Wales Online is reporting that a union representing head teachers in Wales has hit out at the Welsh Government’s new school categorisation system, claiming those operating in most challenged circumstances will be harshly treated…
The Association of School and College Leaders (ASCL) Cymru said a new colour-coded model for holding schools to account was “at odds with government policy” and gave those in areas of high deprivation “more hoops to jump through”.
A row between secondary school leaders and government officials has been brewing for some time but appears to have boiled over just weeks before Wales’ national categorisation system is due to go live.
Every school in Wales will be placed into one of four groups next month, although there is some concern about the data being used to group them.
The nation’s regional consortia are said to be annoyed because the “indicative” criteria they have been working against has changed, resulting in a significant number of provisional categorisation judgements being changed.
It is believed that less emphasis on pupil attendance and more onus on the performance of those eligible for free school meals – a measure of poverty – has come as a blow to some schools in more disadvantaged areas.
Guidelines state that no school will be allowed into the higher echelons of the categorisation system if it fails to meet the 25.8% Wales average of pupils gaining five A*-C grades at GCSE including English or Welsh and maths (Level 2+), regardless of contextual factors.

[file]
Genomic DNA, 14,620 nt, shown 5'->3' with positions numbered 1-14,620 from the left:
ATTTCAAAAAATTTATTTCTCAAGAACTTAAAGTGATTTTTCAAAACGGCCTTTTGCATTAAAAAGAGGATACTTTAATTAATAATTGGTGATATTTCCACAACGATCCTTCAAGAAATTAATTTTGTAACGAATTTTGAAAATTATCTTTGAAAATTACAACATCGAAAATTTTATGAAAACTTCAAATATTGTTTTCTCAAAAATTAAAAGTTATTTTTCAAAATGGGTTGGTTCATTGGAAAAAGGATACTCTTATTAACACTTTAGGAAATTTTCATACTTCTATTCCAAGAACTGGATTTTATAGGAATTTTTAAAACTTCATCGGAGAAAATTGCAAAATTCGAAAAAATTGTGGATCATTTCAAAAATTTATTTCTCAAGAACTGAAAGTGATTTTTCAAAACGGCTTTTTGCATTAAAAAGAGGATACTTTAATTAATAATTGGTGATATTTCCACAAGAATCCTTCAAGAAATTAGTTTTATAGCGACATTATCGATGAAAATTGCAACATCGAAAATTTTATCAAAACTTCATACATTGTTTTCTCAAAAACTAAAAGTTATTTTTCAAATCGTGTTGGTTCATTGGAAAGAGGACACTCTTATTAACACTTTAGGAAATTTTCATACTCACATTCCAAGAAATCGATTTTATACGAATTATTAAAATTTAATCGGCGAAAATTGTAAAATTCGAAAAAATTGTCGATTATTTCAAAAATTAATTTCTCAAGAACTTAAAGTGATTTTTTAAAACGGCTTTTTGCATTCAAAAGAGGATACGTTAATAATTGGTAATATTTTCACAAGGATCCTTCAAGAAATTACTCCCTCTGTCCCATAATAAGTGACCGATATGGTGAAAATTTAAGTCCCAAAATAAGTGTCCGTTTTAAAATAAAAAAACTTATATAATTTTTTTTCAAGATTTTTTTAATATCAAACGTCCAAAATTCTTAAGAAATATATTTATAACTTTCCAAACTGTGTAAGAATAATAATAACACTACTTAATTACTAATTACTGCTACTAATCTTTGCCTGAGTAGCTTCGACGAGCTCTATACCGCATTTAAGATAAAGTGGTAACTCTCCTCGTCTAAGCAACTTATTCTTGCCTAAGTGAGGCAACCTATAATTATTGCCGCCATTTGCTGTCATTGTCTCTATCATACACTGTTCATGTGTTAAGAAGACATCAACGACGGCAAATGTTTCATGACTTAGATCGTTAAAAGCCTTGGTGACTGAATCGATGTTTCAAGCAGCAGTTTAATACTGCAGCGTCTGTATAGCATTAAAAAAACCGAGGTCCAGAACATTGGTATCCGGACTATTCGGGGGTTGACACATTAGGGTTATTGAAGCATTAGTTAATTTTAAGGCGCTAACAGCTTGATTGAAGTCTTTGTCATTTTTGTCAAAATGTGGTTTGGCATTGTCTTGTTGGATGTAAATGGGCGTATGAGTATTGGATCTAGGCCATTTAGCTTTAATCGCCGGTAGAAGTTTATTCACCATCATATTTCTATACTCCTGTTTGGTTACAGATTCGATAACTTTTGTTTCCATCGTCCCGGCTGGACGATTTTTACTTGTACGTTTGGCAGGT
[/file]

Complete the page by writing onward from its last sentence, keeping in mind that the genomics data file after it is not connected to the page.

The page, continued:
And a delay in disseminating actual scores – officials only confirmed to consortia how the data would impact on schools on December 12 – has left heads with just a matter of weeks to undertake a contributing self-evaluation process.
A combination of performance data and moderated self-evaluation will determine which colour a school is given in January, and the promised input of teachers themselves has been integral to winning the support of unions.
Robin Hughes, who as secretary of ASCL Cymru represents the majority of secondary school leaders in Wales, said: “Categorisation is a good idea, but the way that Welsh Government are going about it is yet another example of how they seem to be able to make a pig’s ear out of a silk purse…”
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